Google Locks Afghan Government Accounts Fearing Possible Taliban Hunt For Officials

Google Locks Afghan Government Accounts Fearing Possible Taliban Hunt For OfficialsGoogle CEO Sundar Pichai.
Snapshot
  • Reports have surfaced in the weeks since the Taliban took control of Afghanistan from Ashraf Ghani’s government, highlighting how biometric and Afghan payroll databases may be used by the new rulers to track down their foes.

Google has temporarily locked some Afghan government email accounts, ostensibly to thwart the Taliban's search for former officials associated with the recently defunct United States-backed administration.

Reports have surfaced in the weeks since the Taliban took control of Afghanistan from Ashraf Ghani’s government, highlighting how biometric and Afghan payroll databases may be used by the new rulers to track down their foes.

A Google spokesperson said in a statement: “In consultation with experts, we are continuously assessing the situation in Afghanistan. We are taking temporary actions to secure relevant accounts, as information continues to come in.”

As reported by Reuters, Google said on 3 September that it was monitoring the situation in Afghanistan and "taking temporary actions to secure relevant accounts," but did not confirm that Afghan government accounts were being locked down. But according to a former government employee, the Taliban are attempting to obtain the emails of former officials.

The employee revealed late last month that the Taliban had instructed him to keep the data on the servers of the ministry where he used to work. The person said: "If I do so, then they will get access to the data and official communications of the previous ministry leadership."

As per publicly available mail exchanger records, almost two dozen Afghan government entities, including the ministries of finance, industry, higher education, and mining, used Google's servers to process official emails.

According to the records, the office of the presidential protocol in Afghanistan, as well as several local government organisations, used Google.

The report stated that information regarding previous administration officials, ex-ministers, government contractors, tribal friends, and foreign partners might be obtained by commanding government databases and emails.

Chad Anderson, a security researcher at DomainTools, assisted Reuters in determining which ministries used which email programme and said that access to emails "would give a real wealth of information".

While citing reports of retaliation against government employees, he also said that “just even having an employee list on a Google Sheet is a big problem”.

Microsoft Corp.'s email services were also utilised by many Afghan government departments, including the ministry of international affairs and the president, according to mail exchanger data.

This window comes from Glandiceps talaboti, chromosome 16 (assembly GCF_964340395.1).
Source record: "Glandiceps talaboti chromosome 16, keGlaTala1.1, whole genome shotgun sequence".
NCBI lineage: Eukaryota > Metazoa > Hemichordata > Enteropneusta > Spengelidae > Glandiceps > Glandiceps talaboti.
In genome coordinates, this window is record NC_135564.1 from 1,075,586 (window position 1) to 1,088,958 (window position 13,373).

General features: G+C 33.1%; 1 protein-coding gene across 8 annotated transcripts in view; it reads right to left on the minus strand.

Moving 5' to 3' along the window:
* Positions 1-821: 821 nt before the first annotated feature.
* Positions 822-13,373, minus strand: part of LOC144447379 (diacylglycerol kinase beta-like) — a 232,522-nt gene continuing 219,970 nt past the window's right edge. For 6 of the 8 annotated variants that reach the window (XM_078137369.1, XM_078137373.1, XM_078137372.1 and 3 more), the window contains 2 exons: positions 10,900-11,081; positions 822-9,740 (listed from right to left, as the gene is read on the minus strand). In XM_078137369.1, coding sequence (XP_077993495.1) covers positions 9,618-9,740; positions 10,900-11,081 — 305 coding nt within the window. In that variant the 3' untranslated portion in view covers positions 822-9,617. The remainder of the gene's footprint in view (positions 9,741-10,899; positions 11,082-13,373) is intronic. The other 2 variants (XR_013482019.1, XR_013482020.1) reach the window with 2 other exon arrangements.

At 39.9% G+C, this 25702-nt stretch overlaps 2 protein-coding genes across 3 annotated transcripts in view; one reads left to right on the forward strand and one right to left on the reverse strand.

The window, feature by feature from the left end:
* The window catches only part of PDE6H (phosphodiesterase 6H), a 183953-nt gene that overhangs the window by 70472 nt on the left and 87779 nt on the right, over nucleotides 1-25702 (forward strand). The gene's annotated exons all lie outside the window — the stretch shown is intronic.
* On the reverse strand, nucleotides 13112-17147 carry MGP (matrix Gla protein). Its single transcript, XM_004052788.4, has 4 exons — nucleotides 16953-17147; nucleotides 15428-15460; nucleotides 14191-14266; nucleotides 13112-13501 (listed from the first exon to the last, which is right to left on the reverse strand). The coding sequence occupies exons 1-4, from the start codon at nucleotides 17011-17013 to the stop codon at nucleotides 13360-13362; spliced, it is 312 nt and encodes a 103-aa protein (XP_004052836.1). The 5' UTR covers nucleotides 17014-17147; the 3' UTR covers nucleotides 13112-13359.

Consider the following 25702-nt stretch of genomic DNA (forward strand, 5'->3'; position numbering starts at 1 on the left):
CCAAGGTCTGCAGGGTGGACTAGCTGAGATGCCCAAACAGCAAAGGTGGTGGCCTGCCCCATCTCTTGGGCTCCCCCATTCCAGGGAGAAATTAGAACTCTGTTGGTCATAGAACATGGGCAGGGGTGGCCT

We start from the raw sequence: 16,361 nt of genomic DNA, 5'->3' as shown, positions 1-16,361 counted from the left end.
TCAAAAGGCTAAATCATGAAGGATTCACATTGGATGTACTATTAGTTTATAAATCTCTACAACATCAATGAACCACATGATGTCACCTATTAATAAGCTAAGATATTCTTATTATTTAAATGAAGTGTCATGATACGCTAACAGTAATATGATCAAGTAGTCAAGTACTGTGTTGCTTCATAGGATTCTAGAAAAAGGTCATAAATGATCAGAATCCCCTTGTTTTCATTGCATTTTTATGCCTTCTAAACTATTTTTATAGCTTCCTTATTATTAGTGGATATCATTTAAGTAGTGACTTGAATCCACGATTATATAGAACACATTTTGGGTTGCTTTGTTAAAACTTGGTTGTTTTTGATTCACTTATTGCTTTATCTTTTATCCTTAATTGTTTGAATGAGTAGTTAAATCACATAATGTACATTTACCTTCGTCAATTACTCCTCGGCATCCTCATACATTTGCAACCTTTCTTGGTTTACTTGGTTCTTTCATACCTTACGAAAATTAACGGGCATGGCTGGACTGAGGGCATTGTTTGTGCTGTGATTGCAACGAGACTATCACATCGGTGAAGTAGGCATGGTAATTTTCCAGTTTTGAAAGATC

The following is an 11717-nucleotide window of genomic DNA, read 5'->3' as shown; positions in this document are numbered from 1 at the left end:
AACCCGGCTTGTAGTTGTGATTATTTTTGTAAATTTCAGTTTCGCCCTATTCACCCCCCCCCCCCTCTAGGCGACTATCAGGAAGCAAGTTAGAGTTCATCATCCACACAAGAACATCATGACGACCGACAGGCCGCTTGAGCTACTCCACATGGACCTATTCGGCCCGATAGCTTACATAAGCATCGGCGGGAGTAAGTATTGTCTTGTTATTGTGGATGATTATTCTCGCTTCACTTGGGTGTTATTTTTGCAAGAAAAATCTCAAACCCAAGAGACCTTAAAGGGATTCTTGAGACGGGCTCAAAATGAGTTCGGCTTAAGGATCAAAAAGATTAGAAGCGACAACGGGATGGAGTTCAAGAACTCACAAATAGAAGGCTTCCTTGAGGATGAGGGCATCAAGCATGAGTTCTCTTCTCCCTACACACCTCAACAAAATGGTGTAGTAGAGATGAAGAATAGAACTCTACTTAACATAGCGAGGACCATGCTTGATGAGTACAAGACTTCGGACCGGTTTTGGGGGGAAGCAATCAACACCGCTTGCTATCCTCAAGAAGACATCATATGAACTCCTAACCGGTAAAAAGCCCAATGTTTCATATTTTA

However, it's unclear what efforts, if any, the software company is making to prevent data from coming into Taliban hands.

According to Anderson, the Taliban's aim to control the United States-built digital infrastructure is worth keeping an eye on. He claimed that intelligence gleaned from that infrastructure could be far more important to a young government than “old helicopters”.

However, on 15 August, just days after the Taliban took control of Kabul, Google-owned YouTube stated it would delete any account suspected of being run by the extremist group.

Twitter, on the other hand, said it will allow Taliban accounts to remain on the site while enforcing its rules against “glorification of violence, platform manipulation and spam" proactively.

According to other reports from 3 September, the financial services company Western Union will resume transactions, which might enable Afghans to get money from families living overseas.

While Western governments contemplate how to interact with the Taliban, the majority of Afghanistan's foreign reserves are stored abroad and frozen, putting pressure on the local currency.

The Taliban has tried to present a moderate front to the outside world as it consolidates control of Afghanistan, but reports claimed that the group's members were carrying out "house-to-house executions" in Kabul and elsewhere in the country, contradicting their conciliatory words.

Last month, United Nation human rights chief Michelle Bachelet warned of "summary executions" and strict restrictions on women in Taliban-controlled areas, while the family of an Afghan folk singer reported that their relative had been executed by the extremists just days after they declared "music is forbidden in Islam."

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